Saturday, May 28, 2022 | 2 a.m.
Nolan Kohorst doesn’t normally answer his phone during class. This call on April 5 was an exception.
The Faith Lutheran Middle School and High School teacher stepped out of his classroom to take the call. On the other end of the line was Vegas Knight Hawks coach Mike Davis.
Davis had a message: Kohorst would be playing football that upcoming Friday for the Indoor Football League team.
“They were in the middle of doing their homework,” Kohorst said of his students. “I didn’t say anything to my class that day.”
Kohorst, a 29-year-old former UNLV kicker, waited until later to tell them he had been signed to a contract with the Knight Hawks.
He made his on-field debut April 16 against the Northern Arizona Wranglers, going 2-for-4 in field goals and making two extra-point attempts.
“It’s been a complete whirlwind these past couple of weeks,” the Henderson native said.
Kohorst was a four-year kicker at UNLV from 2010-13. He started all four seasons, beginning with three straight two-win seasons and ending with a senior group that reached the Heart of Dallas Bowl.
After making 67% of his field goals during his college career, Kohorst didn’t expect any pro offers coming his way, and he was OK with that. “I was ready to start life,” he said.
After he graduated, Kohorst, who majored in history, started teaching at Henderson’s Basic Academy — the rival of his alma mater, Green Valley.
He saw teaching as a way to get involved in coaching and wanted to have the same impact on his students that his teachers had on him.
Soon after, Faith Lutheran coach Mike Sanford — the football coach at UNLV before Kohorst arrived — asked him to be the Crusaders’ special teams coordinator.
“Our staff up here is amazing with coach Sanford being at the head of it,” said Kohorst, who now teaches math, science and history at the private school in Summerlin. “It’s an awesome group of guys that just love football.”
Life at the Kohorst house was busy enough before the Knight Hawks came calling. Playing football again was another wrinkle.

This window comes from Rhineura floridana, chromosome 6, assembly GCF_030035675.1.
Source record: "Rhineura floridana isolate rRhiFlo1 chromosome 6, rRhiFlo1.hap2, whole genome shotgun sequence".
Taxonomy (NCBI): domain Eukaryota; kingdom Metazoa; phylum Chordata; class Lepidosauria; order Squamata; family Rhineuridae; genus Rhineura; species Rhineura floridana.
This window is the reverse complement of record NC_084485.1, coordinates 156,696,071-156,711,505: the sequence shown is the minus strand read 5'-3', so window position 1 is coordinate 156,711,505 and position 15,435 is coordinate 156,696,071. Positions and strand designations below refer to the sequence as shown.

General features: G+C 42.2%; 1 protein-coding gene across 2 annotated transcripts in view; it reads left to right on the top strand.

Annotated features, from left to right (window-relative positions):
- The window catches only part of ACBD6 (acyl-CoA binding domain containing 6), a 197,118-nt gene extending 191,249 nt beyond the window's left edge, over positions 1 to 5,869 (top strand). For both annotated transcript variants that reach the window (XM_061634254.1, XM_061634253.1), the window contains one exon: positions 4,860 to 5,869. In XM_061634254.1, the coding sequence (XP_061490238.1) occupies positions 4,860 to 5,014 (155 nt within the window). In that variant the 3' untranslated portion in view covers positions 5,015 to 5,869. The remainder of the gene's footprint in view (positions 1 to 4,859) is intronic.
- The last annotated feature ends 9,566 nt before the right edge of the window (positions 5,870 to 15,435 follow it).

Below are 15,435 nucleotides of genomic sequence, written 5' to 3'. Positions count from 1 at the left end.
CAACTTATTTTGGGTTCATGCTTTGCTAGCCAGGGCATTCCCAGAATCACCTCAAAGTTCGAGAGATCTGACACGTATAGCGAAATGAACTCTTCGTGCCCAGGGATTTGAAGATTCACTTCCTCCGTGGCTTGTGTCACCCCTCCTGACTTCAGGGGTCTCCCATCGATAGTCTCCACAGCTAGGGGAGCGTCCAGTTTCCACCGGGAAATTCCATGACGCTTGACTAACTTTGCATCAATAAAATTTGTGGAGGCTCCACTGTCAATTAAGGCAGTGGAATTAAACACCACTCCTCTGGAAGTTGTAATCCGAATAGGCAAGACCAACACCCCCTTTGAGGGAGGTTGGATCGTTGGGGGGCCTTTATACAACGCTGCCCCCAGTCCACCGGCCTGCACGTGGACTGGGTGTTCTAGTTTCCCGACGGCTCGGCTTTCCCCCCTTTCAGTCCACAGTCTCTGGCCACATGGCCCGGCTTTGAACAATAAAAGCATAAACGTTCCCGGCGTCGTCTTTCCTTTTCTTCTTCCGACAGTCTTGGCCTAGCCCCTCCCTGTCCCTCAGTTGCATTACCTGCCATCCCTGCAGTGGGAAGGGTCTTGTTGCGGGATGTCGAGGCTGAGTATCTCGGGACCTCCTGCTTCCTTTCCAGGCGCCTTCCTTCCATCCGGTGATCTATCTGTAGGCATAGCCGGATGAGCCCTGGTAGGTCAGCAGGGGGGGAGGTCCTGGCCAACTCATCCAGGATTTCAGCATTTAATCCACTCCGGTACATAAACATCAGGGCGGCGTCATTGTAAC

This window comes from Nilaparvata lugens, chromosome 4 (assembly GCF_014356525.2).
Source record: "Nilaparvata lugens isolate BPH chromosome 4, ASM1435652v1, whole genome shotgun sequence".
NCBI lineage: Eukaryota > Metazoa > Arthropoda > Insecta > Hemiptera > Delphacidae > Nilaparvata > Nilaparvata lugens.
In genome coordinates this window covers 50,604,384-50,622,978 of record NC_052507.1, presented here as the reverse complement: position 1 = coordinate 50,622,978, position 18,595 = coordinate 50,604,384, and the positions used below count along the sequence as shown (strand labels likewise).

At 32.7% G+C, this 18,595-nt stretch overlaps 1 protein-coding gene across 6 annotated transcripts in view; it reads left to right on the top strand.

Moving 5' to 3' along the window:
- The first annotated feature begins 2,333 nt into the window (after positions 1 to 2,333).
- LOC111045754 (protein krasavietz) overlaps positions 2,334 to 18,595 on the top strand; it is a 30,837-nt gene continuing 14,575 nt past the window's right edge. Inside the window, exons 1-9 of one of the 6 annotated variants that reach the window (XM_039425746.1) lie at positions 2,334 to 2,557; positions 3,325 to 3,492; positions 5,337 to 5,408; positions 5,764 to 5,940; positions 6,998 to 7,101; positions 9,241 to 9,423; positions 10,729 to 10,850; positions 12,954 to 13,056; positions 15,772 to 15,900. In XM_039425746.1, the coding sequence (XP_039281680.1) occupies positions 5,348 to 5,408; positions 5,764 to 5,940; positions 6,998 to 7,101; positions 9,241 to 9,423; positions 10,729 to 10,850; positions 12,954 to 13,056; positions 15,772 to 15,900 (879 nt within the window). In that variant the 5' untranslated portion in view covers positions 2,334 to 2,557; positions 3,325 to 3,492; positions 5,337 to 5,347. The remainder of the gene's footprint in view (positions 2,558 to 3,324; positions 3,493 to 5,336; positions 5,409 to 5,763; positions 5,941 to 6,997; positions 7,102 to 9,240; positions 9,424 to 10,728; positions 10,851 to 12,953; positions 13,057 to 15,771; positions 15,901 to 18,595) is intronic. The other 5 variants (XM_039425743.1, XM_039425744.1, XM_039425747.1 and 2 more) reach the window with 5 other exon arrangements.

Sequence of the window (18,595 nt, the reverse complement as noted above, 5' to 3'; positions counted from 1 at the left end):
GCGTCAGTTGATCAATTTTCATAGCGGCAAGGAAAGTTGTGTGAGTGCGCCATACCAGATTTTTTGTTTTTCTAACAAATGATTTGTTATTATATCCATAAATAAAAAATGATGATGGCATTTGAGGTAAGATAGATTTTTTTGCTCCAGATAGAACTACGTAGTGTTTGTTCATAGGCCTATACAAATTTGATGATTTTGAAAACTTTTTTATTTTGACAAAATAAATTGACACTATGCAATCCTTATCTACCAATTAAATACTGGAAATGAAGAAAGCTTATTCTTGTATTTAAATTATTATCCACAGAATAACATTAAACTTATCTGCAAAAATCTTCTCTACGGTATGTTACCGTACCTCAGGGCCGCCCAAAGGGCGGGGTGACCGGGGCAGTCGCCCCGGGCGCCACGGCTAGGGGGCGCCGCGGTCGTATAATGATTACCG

Kohorst and his wife, Quincey, also a teacher, had their first child a year and a half ago. They both recently earned their master’s degrees in education administration from Grand Canyon University. And Quincey Kohorst is a swim coach, cross country coach and recently completed a triathlon.
“It’s not easy,” Nolan Kohorst said. “I usually sit with my wife the night before and morning of each day and go, ‘OK, what do we have coming up this week? What do we have tomorrow? What is your swim meet? Where is our son going tomorrow?’ All of those things kind of make it a beautiful chaos that it is.”
“The three hours that we see each other before we go to bed at night is really the only time we see each other during the day,” he said.
Kohorst also has to juggle his teaching and coaching jobs with playing. He hasn’t been able to train much with the Knight Hawks because they normally practice during school hours.
Kohorst instead practices at Faith Lutheran with his students. Even on the road with the Knight Hawks, he stays in teacher mode, working on lesson plans from the team’s hotel.
“It’s not the same life the rest of my teammates are living,” he said.
Davis said he was aware of Kohorst’s other responsibilities when the team signed him.
“Nolan is that kid that everybody kind of needs on their team — the kid that’ll do everything and who’s entrenched in the community,” Davis said. “He’ll go out and kick once or twice a week and be ready for games.”
Kohorst is one of three former UNLV players with the Knight Hawks, along with linebacker Gabriel McCoy and defensive back Jericho Flowers. He’s also one of the older players on the team.
“I’m rocking the dad bod out there and not liking the tight compression jerseys that we have,” Kohorst said. “I’m just trying to do my job and help the team out.”
The first-year Knight Hawks, who play at Dollar Loan Center in Henderson, have a 4-6 record and are a game out of the playoffs if it were to start today.
No expansion team has ever made the IFL playoffs. But Kohorst thinks the Knight Hawks can channel the magic of another team that reached the championship finals in its inaugural season.
“Why not us?” Kohorst asked. “Why can’t we be the Golden Knights of the IFL?”